Edge of Innovation

Future commuting: electric planes, trains and automobiles


Whether the big petroleum companies like it or not, electric vehicles are the future of travel. But how close are we to commuting in electric planes, trains and cars?

A team of researchers from the University of Cambridge recently tested the world’s first hybrid-electric aircraft. The hybrid power system in the single-seat motor glider demonstrator is based on a 4-stroke Honda engine (7KW), which works in parallel with a custom-built electric motor/generator (10KW). This is powered by a set of 16 large lithium-polymer battery cells built into the aircraft’s wings.

The hybrid-electric aircraft can reduce fuel consumption by up to 30 per cent

During takeoff and climb, the two engines work together to drive the propeller. Once a cruising altitude is reached, the electric motor can be switched into generator mode to recharge the batteries (another world first) or it can be used to assist the petrol engine, reducing fuel consumption by up to 30 per cent.

The hybrid-electric flights are an important step towards cleaner, lower-carbon air travel in the future. Just as hybrid cars appeared before fully electric vehicles, we’ll eventually see greener, more efficient aeroplanes take to the sky.

electric hybrid aircraft
A team of researchers from the University of Cambridge recently tested the world’s first hybrid-electric aircraft.

Back in 2014, Airbus demonstrated its all-electric E-Fan 2.0 prototype aircraft, which can fly for about 30 minutes. While Boeing recently test flew its ecoDemonstrator 787 with a hybrid fuel mix of 15% green-diesel (brewed from used vegetable oils, waste cooking oil, and waste animal fats) and 85% petroleum jet-fuel.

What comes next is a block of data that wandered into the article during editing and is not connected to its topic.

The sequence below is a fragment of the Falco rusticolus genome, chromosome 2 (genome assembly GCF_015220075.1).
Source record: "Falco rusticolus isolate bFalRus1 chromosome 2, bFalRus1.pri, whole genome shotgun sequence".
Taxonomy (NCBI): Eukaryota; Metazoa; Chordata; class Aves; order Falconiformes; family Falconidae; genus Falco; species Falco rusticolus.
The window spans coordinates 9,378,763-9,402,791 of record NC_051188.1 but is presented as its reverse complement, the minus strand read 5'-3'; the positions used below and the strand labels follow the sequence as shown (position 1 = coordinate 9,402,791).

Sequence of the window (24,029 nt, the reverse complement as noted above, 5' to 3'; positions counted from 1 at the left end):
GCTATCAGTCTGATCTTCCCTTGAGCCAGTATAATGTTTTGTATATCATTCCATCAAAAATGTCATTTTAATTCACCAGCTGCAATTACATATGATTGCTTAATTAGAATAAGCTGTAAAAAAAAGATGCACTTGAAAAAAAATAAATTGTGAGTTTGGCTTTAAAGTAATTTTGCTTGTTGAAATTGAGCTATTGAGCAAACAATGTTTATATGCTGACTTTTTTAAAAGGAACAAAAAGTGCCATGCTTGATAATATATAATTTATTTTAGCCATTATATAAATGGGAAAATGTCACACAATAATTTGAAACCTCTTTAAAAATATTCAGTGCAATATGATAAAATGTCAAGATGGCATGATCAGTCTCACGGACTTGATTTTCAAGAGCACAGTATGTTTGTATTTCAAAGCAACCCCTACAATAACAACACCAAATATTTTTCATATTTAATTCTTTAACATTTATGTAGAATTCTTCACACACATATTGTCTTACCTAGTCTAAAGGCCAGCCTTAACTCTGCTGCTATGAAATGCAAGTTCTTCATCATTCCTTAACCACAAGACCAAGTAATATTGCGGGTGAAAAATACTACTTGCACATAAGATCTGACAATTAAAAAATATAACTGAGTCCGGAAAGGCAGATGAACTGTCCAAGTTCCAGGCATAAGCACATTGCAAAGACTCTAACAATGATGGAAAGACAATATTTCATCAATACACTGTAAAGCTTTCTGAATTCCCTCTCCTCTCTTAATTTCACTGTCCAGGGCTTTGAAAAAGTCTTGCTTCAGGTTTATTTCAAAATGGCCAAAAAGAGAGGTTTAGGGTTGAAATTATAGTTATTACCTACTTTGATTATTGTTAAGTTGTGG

An all-electric commercial aircraft would fly for less than 10 minutes using current tech

Unfortunately, all-electric commercial aeroplanes are still decades away. “If you were to replace all the engines and all the fuel in an airliner with batteries,” explains Dr Paul Robertson of Cambridge’s Department of Engineering, “it would fly for just under 10 minutes.”

As with hybrid vehicles, the limitations of battery technology is holding all-electric transportation back.

Electric trains don’t face the same problem – they typically get their power from overhead power lines or from a third ‘conductor’ rail. A 25 Kv AC overhead system covers two thirds of the UK’s electrified railways, with further electrification planned in the coming years.

One of the next commuter routes to get an upgrade is the Great Western Main Line, which runs from London Paddington to Bristol Temple Meads and on to Cardiff. This will enable First Great Western to replace its 40 year-old Intercity diesel locomotives with Hitachi-built Super Express Trains, which have more seats, are cheaper to operate and emit 20-35% less carbon per passenger.

Hitrachi Super Express Train
Hitachi-built, electric Super Express Trains will be running on the Great Western Line by 2020.

While the future of road transport might be driverless cars, for now commuters remain very much in control and behind the wheel. Electric cars used to be an oddity, characterised by impractical models like the compact G-Wiz. But UK buyers have been snapping up bigger all-electric and hybrid models like the Toyota Prius, BMW i3, Nissan Leaf, Mitsubishi Outlander P-HEV and the Renault Zoe.

Electric cars are improving all the time, both in terms of looks and performance. The popular Tesla Model S can go 0-60 in 3.2 seconds and has a range of up to 285 miles. The forthcoming SUV-style Tesla Model X looks to be even better and will undoubtedly compete against cars like the VW Passat GTE Plug-in and e Audi A3 e-Tron in the years ahead.


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